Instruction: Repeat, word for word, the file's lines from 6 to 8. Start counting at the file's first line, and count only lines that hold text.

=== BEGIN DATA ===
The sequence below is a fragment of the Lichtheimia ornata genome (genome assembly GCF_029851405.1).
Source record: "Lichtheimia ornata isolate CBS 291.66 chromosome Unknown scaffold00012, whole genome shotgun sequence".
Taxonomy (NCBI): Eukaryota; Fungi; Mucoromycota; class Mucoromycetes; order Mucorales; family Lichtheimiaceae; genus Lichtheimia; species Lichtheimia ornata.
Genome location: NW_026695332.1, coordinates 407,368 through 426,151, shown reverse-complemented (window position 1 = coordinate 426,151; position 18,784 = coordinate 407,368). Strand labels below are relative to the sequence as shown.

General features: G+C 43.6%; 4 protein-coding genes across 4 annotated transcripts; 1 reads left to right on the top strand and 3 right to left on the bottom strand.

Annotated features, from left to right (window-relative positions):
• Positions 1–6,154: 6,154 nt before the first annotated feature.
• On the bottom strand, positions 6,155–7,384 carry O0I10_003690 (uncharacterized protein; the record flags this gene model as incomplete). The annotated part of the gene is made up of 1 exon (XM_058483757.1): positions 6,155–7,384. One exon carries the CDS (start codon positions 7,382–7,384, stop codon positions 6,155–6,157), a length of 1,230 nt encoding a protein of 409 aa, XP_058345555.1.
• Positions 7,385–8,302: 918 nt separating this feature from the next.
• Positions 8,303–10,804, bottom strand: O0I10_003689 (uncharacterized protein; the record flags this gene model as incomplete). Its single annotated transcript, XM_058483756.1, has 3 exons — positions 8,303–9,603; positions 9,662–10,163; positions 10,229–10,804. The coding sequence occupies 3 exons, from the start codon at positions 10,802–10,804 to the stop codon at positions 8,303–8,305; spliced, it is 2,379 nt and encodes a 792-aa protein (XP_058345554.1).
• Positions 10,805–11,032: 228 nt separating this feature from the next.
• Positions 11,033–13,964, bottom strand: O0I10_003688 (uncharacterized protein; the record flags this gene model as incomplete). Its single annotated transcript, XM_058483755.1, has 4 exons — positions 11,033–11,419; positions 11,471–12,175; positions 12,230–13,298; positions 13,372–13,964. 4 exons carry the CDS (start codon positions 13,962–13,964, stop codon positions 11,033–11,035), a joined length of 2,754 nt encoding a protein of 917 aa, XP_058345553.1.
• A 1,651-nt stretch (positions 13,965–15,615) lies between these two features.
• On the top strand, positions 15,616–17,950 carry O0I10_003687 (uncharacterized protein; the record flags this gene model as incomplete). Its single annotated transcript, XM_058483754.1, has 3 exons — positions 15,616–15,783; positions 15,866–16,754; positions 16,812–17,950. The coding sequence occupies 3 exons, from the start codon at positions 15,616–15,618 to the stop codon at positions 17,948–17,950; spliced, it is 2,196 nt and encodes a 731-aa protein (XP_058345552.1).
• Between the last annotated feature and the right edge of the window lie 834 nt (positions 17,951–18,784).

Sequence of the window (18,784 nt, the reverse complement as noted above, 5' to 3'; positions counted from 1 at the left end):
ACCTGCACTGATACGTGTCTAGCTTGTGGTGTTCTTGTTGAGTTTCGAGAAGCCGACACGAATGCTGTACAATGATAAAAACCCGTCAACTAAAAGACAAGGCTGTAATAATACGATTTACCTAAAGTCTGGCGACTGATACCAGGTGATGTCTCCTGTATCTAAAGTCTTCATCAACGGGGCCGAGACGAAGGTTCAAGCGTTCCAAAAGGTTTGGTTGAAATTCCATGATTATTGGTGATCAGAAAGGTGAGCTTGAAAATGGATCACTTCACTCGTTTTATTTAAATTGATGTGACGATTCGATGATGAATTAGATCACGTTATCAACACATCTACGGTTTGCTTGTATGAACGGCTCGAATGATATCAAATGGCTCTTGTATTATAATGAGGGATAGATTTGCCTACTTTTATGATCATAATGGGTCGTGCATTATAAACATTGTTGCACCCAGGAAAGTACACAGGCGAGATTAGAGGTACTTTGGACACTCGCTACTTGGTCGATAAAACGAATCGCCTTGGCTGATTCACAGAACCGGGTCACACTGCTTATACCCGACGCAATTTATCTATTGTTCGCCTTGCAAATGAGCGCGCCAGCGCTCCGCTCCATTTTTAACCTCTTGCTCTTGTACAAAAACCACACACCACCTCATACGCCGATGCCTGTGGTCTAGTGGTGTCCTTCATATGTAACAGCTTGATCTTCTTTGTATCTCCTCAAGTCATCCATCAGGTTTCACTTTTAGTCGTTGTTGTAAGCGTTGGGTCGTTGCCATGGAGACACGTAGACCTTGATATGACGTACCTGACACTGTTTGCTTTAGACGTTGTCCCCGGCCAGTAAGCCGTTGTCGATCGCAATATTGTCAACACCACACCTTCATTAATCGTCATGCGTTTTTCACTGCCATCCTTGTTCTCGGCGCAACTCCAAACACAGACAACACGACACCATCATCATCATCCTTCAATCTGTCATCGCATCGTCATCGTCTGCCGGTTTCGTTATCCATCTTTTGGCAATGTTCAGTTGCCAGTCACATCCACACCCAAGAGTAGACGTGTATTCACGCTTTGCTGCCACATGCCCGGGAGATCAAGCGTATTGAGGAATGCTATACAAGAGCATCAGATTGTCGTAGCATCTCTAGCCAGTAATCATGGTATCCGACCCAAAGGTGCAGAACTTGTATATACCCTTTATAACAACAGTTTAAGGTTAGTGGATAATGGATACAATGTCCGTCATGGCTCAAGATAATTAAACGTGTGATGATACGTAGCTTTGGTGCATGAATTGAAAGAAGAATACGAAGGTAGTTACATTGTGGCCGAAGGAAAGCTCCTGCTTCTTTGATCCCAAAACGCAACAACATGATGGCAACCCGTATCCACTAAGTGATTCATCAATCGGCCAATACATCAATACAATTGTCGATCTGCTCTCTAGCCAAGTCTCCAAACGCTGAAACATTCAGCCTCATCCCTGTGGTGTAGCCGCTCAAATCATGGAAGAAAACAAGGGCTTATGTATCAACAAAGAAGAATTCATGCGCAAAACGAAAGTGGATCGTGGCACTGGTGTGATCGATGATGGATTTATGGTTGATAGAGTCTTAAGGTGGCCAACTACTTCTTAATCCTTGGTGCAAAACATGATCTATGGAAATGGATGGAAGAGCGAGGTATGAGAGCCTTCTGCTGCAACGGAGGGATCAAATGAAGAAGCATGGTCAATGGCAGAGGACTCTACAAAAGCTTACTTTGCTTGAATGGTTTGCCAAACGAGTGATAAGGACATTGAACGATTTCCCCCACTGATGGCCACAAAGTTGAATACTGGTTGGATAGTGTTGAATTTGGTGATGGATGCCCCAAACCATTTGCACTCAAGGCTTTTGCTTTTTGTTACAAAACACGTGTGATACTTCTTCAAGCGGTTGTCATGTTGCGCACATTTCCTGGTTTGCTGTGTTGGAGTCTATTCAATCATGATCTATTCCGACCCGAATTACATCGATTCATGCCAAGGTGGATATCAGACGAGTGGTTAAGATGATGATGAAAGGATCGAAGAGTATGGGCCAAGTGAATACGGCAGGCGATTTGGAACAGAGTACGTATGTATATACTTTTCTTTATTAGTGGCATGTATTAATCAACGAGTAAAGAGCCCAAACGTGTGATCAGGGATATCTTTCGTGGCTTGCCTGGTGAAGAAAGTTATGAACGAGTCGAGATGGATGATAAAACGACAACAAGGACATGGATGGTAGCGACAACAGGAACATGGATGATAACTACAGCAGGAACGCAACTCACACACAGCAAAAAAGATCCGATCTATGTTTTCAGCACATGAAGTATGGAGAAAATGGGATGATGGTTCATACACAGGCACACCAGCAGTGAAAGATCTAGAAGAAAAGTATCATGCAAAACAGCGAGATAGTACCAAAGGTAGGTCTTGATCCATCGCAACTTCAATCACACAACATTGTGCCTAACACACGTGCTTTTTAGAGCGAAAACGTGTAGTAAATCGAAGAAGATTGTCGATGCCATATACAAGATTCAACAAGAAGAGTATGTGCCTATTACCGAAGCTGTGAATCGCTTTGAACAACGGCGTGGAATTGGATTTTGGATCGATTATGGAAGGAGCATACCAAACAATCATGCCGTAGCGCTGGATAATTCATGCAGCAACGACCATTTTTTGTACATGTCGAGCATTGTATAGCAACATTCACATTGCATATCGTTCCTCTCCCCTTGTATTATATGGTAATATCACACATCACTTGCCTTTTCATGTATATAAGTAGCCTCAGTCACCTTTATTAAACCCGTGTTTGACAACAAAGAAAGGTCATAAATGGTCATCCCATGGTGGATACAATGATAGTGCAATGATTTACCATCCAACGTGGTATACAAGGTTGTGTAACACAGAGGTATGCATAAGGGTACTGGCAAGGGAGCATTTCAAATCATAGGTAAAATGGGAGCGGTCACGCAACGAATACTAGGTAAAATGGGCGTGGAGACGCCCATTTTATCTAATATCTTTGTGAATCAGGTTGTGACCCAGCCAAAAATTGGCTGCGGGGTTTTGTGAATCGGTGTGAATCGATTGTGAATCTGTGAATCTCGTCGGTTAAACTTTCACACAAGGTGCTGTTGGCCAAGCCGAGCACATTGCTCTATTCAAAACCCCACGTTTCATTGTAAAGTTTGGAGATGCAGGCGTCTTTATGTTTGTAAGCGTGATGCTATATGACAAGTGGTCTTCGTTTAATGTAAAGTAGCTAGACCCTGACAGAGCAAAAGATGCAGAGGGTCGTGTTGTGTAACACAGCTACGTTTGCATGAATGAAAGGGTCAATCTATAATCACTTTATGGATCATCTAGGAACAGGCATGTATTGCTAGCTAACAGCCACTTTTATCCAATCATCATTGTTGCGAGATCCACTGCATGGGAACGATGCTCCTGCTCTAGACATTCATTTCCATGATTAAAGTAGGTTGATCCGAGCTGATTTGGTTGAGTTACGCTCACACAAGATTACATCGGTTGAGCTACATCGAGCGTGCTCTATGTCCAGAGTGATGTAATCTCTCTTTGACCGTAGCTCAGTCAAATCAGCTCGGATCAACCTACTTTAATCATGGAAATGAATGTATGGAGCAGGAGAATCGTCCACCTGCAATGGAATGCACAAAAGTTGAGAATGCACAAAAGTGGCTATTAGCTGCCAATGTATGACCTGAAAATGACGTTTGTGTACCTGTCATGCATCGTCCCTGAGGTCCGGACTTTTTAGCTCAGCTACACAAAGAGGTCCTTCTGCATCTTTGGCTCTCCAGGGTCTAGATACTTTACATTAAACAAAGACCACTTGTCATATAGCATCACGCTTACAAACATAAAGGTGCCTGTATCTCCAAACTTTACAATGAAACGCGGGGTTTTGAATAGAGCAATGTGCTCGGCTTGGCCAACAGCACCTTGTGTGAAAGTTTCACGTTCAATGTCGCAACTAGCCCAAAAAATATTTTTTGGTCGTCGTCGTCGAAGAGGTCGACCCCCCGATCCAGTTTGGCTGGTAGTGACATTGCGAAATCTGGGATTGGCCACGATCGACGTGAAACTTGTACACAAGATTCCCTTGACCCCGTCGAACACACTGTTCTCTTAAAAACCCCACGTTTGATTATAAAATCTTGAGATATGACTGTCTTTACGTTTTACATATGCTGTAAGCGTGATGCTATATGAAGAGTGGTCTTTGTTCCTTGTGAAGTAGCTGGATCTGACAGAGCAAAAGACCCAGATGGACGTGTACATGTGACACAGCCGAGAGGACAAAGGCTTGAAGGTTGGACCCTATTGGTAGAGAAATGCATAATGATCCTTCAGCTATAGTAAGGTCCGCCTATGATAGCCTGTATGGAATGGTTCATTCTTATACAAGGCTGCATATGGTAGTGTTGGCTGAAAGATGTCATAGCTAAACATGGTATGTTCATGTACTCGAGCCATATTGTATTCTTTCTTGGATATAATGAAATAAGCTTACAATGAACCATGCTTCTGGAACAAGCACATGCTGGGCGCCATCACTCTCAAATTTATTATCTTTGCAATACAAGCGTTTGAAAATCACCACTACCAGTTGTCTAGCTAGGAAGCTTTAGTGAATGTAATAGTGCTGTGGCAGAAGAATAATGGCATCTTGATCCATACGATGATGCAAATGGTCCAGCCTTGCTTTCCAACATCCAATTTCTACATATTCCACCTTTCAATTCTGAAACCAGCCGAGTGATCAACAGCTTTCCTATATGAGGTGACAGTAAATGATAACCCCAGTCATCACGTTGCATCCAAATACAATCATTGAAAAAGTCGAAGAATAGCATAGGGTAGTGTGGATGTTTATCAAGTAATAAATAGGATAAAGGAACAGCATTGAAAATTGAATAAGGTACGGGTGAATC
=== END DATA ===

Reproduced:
Annotated features, from left to right (window-relative positions):
• Positions 1–6,154: 6,154 nt before the first annotated feature.
• On the bottom strand, positions 6,155–7,384 carry O0I10_003690 (uncharacterized protein; the record flags this gene model as incomplete). The annotated part of the gene is made up of 1 exon (XM_058483757.1): positions 6,155–7,384. One exon carries the CDS (start codon positions 7,382–7,384, stop codon positions 6,155–6,157), a length of 1,230 nt encoding a protein of 409 aa, XP_058345555.1.